My name is Deanna, and I was born with a congenital heart defect. I’d consider myself the luckiest person in the world.
Living with CHD in the U.S.
My parents knew I would be born with a CHD. A routine sonogram went south when the technician realized that there was something wrong with my heart.
Nobody knew exactly what was wrong—just that my future was uncertain. My original due date was scratched and a C-Section was scheduled: April 1st. Everyone prepared for the worst. The ICU was prepped for my arrival, and the hospital’s waiting room was filled with a dozen of my soon-to-be family members.
I feel as though my birthday is fitting. It’s as if the months of stress my parents had to live through were alleviated, and the doctors said, “April fools! Your daughter is fine!” I was great, all things considered. My skin was not cyanotic (blue), meaning that my heart was able to pump oxygenated blood throughout my body.
After months of testing and speculation, I was diagnosed with Ebstein’s anomaly VSD. Ebstein’s anomaly is a rare deformation of the tricuspid valve between the right atrium and right ventricle. My tricuspid valve is displaced and lower than it should be. A VSD, or ventricular septal defect, means that I have a hole between my two lower chambers, allowing blood to pass between my right and left side of the heart.
I had surgery when I was 5 months old to partially repair the VSD. It went well, and I was released to live at home as a normal child, with routine follow-ups.
At age 10, I was told I could not exercise because I could go into cardiac arrest. Due to my fear of death, I immediately developed heart palpitations. At age 14, I was prescribed a mild beta-blocker to control the palpitations.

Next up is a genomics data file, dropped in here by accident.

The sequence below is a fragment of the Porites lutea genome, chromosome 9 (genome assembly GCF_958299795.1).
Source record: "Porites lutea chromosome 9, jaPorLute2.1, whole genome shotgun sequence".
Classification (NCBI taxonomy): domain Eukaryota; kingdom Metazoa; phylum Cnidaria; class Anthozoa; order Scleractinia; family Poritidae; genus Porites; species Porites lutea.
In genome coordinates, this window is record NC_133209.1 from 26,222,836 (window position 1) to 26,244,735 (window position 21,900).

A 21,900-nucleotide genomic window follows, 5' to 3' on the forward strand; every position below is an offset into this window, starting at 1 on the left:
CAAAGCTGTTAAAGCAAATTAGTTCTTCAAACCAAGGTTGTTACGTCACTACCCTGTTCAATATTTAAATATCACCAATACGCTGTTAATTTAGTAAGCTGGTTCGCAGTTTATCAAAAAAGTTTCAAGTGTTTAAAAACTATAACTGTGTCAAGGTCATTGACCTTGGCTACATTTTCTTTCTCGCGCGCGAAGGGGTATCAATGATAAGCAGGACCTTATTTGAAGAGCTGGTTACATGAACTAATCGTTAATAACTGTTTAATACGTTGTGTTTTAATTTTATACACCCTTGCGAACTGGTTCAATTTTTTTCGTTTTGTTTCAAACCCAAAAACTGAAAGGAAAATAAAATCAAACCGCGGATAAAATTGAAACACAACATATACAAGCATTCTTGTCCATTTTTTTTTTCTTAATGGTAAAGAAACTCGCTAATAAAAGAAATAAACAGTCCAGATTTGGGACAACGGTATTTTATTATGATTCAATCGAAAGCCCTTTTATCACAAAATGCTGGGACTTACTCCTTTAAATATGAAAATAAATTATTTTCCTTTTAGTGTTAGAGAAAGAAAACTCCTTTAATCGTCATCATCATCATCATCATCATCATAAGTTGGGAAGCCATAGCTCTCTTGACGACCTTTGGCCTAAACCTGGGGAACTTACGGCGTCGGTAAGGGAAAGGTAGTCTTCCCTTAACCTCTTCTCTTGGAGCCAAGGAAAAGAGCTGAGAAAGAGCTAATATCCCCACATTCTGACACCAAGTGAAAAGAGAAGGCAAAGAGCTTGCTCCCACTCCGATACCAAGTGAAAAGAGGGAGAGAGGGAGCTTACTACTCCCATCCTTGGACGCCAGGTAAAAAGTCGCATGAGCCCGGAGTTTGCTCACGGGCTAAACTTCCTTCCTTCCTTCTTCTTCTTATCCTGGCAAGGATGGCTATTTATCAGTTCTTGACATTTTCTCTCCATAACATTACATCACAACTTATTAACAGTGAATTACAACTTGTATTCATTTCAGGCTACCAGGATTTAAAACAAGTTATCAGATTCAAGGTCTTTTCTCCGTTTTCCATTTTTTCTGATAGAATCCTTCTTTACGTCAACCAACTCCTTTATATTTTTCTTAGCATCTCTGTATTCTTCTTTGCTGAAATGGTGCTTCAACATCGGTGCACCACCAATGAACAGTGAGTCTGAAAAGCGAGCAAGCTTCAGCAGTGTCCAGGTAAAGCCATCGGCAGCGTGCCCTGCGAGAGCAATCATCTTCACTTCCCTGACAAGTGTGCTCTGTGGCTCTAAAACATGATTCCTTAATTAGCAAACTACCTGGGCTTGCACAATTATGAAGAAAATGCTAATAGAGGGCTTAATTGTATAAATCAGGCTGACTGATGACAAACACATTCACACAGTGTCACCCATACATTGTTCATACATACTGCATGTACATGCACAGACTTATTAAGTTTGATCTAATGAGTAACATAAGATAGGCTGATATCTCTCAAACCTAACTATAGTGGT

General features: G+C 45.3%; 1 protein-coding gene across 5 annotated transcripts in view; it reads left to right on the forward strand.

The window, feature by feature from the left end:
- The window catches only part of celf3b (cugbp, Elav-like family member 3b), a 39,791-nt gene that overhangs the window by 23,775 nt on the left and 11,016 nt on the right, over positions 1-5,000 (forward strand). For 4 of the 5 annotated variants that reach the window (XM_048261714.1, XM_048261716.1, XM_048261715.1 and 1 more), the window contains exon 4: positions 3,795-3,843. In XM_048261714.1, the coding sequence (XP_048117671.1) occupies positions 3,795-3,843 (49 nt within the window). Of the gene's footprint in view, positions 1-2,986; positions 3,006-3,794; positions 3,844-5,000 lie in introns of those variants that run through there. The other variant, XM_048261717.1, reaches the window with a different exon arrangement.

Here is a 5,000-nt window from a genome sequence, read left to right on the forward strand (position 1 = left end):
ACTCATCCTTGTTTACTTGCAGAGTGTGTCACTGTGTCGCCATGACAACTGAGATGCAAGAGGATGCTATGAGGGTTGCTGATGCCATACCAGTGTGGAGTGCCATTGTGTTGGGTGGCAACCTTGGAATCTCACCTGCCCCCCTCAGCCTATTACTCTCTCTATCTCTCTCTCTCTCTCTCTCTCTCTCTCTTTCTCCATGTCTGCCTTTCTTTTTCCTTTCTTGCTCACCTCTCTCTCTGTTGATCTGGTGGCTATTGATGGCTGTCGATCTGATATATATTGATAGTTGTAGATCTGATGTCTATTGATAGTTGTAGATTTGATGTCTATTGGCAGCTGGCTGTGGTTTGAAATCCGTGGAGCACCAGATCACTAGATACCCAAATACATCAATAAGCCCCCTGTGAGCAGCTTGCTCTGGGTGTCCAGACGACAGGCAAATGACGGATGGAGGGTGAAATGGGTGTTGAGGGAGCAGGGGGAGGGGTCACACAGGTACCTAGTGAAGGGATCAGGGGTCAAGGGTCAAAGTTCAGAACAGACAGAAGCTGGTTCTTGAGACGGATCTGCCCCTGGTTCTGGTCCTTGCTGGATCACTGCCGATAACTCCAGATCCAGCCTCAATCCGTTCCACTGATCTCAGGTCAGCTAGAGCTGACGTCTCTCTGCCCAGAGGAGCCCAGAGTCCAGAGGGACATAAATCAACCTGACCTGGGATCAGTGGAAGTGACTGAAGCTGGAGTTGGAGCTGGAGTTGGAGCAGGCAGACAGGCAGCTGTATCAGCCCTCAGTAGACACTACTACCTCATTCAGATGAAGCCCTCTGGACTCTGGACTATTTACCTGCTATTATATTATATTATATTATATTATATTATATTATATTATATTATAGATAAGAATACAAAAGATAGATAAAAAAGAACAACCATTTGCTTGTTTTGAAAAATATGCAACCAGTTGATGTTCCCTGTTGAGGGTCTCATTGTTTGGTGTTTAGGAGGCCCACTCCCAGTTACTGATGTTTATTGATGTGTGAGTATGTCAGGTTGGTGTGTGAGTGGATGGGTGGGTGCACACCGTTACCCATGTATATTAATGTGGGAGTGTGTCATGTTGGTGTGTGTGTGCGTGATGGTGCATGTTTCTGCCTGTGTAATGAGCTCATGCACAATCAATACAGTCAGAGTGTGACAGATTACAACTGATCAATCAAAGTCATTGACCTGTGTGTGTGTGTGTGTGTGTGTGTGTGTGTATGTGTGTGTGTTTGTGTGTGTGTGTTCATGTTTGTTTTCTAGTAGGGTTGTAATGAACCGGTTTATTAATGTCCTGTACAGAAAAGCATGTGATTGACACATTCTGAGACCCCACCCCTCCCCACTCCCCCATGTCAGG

What once started as palpitations caused by stress became much more serious. By age 20, my palpitations became severe. I had upward of 50 palpitations every day, some lasting for just seconds, some for hours. Just before my 22nd birthday, I had a cardiac ablation. The surgery could not have gone better. In the months since my surgery, I haven’t had single palpitation.
At a follow-up appointment after my recent surgery, I was told that I was free to preform any exercise I wanted. I went for a run for the first time last weekend. My future is bright.
CHD – the most common birth defect in the world
NONE of this would have been possible if I wasn’t born in a country like the United States. If my mother hadn’t had access to good prenatal care, doctors wouldn’t have discovered my heart defect. Had my Ebstein’s anomaly been more severe, I could have died as an infant without anyone realizing there was something wrong with me.
If I didn’t live in a developed nation, I would not have had access to medication to help control my palpitations when they developed.
I currently live in Boston, just steps away from some of the best cardiac surgeons in the world. Had I not been here, I wouldn’t have been able to receive the ablation surgery that made my life infinitely better. If something does go wrong in the future, I’ll have access to the care I need.
Most children with congenital heart defects are not as fortunate. They do not have access to prenatal screening. They have no surgeons available to preform life-saving procedures. If they get sick, there may not be any cardiologists around to help them.
According to the Children’s Heart Foundation, 1 million babies are born with a congenital heart defect per year, and 10% of them will not live to see their first birthday. This is the most common birth defect in the world, and it is severely underfunded. The International Children’s Heart Foundation has preformed more than 7500 free surgeries for children in developing countries. They give children across the world a chance at a life as wonderful as mine.
Thank you to Deanna for sharing her story! She is a Community Outreach Manager at Social Security Disability Help. She lives in Boston, MA with her hamster.